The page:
Remember Sophie's Choice? William Styron's 1979 novel, and the movie that followed three years later horrified readers with the story of a woman forced to choose which of her children would die in an Auschwitz gas chamber.
The good news is that we are rarely called to make decisions that horrific in our everyday lives.
The bad news is that we are confronted regularly with moral dilemmas: situations where two courses of action conflict and both entail a significant cost.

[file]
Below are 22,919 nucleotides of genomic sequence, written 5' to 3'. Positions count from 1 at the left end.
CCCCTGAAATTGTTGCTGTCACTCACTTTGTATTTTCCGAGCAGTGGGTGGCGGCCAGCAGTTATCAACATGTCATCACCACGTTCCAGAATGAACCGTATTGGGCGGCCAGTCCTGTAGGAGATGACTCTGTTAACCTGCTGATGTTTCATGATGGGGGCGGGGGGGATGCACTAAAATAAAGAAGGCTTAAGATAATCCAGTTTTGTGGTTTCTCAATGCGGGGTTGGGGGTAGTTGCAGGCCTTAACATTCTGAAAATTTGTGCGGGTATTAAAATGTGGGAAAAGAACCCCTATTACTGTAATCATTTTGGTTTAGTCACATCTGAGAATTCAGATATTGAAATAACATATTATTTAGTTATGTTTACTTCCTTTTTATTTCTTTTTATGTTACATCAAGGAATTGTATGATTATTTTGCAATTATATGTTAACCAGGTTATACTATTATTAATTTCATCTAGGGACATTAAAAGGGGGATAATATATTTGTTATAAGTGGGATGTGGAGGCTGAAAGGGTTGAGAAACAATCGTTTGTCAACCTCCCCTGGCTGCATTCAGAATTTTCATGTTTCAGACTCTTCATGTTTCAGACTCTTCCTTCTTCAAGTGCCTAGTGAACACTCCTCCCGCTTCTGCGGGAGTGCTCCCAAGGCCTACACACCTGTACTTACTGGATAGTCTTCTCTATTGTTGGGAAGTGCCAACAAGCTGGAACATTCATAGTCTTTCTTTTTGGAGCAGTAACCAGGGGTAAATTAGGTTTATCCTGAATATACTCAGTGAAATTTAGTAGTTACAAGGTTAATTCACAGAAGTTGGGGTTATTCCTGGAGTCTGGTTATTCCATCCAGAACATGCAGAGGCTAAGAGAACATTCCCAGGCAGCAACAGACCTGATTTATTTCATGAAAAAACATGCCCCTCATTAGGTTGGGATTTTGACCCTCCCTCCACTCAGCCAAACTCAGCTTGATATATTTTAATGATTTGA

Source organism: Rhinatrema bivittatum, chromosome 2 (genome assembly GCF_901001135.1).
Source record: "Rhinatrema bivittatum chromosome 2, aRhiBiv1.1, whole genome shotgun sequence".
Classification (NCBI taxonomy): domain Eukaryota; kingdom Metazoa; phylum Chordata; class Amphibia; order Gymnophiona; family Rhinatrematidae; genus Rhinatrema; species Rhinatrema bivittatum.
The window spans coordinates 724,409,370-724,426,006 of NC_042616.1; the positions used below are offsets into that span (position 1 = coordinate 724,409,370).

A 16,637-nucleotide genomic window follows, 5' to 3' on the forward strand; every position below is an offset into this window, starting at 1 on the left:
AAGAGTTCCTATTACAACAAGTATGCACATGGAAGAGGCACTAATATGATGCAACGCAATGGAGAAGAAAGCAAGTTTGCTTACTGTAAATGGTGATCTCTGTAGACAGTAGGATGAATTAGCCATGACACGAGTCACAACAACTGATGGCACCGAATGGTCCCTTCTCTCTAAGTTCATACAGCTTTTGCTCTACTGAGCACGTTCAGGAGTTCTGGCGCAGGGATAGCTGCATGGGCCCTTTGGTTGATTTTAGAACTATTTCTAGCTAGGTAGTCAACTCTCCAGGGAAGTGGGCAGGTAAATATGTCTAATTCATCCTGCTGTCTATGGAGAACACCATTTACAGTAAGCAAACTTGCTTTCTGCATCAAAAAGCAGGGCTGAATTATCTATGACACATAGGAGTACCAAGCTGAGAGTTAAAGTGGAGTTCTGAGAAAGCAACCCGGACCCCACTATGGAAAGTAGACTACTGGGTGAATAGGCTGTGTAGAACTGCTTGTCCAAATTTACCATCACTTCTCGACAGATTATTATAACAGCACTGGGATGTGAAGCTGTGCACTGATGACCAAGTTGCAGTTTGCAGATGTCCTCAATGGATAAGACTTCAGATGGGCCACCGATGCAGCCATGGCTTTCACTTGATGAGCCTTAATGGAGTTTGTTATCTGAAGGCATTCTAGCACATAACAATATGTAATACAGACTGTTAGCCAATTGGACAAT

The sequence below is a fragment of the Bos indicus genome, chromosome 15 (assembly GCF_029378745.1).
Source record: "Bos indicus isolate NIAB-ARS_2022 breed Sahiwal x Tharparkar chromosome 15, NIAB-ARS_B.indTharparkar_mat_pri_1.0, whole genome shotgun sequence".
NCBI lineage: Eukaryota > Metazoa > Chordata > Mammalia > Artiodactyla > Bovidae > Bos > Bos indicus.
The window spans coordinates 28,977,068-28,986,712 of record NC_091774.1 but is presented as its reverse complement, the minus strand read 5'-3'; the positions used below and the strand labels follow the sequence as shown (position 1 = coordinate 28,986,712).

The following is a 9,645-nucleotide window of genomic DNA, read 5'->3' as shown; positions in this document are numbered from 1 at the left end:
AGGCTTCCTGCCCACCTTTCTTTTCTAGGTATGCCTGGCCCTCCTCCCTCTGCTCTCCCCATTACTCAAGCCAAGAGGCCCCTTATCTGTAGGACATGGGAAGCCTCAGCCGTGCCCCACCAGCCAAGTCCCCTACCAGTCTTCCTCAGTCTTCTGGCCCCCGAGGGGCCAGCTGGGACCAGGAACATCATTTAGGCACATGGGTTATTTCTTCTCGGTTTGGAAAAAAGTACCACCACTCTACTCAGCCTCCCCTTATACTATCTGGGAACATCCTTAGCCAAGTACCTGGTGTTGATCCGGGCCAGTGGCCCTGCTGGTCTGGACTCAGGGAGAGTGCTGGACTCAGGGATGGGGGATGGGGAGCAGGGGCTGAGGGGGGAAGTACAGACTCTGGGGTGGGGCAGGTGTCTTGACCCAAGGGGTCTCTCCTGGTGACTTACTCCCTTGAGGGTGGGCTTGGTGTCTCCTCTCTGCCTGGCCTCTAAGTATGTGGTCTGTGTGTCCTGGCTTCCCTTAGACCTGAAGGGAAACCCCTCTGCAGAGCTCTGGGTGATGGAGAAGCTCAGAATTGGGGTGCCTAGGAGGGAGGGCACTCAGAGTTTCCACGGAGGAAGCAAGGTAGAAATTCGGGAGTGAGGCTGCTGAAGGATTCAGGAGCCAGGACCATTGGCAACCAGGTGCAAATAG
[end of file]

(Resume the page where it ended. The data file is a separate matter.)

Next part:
Create a lockdown to keep people safe from COVID-19? Yes, but what about the people out of work and the small businesses that can't survive?
Protest systemic racism? Yes, but what about the buildings and businesses that are damaged or destroyed?
Once again: the good news is that there is a way to come to grips with these kinds of dilemmas.
The bad news is: we're still on the hook to try to make things better.
Laura recommended a book called When Doing the Right Thing Is Impossible (Philosophy in Action) by Lisa Tessman.